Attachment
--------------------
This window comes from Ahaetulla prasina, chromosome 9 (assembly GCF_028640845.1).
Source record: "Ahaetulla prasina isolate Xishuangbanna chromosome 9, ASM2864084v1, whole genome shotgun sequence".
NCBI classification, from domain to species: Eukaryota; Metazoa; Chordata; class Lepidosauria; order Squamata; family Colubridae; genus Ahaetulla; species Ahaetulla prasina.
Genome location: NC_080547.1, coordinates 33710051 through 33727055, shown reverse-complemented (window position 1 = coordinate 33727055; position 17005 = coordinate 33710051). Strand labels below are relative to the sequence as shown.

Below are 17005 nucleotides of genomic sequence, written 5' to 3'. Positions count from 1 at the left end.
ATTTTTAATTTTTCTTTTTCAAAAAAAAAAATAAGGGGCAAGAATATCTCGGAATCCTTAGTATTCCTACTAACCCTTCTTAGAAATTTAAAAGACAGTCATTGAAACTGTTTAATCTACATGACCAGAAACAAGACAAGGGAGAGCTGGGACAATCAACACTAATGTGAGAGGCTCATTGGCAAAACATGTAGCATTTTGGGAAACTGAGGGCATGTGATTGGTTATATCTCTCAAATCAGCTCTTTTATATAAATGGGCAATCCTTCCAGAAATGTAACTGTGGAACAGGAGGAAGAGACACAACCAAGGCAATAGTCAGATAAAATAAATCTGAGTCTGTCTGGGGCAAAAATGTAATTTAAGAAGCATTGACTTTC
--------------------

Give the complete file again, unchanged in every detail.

This window comes from Ahaetulla prasina, chromosome 9 (assembly GCF_028640845.1).
Source record: "Ahaetulla prasina isolate Xishuangbanna chromosome 9, ASM2864084v1, whole genome shotgun sequence".
NCBI classification, from domain to species: Eukaryota; Metazoa; Chordata; class Lepidosauria; order Squamata; family Colubridae; genus Ahaetulla; species Ahaetulla prasina.
Genome location: NC_080547.1, coordinates 33710051 through 33727055, shown reverse-complemented (window position 1 = coordinate 33727055; position 17005 = coordinate 33710051). Strand labels below are relative to the sequence as shown.

Below are 17005 nucleotides of genomic sequence, written 5' to 3'. Positions count from 1 at the left end.
ATTTTTAATTTTTCTTTTTCAAAAAAAAAAATAAGGGGCAAGAATATCTCGGAATCCTTAGTATTCCTACTAACCCTTCTTAGAAATTTAAAAGACAGTCATTGAAACTGTTTAATCTACATGACCAGAAACAAGACAAGGGAGAGCTGGGACAATCAACACTAATGTGAGAGGCTCATTGGCAAAACATGTAGCATTTTGGGAAACTGAGGGCATGTGATTGGTTATATCTCTCAAATCAGCTCTTTTATATAAATGGGCAATCCTTCCAGAAATGTAACTGTGGAACAGGAGGAAGAGACACAACCAAGGCAATAGTCAGATAAAATAAATCTGAGTCTGTCTGGGGCAAAAATGTAATTTAAGAAGCATTGACTTTC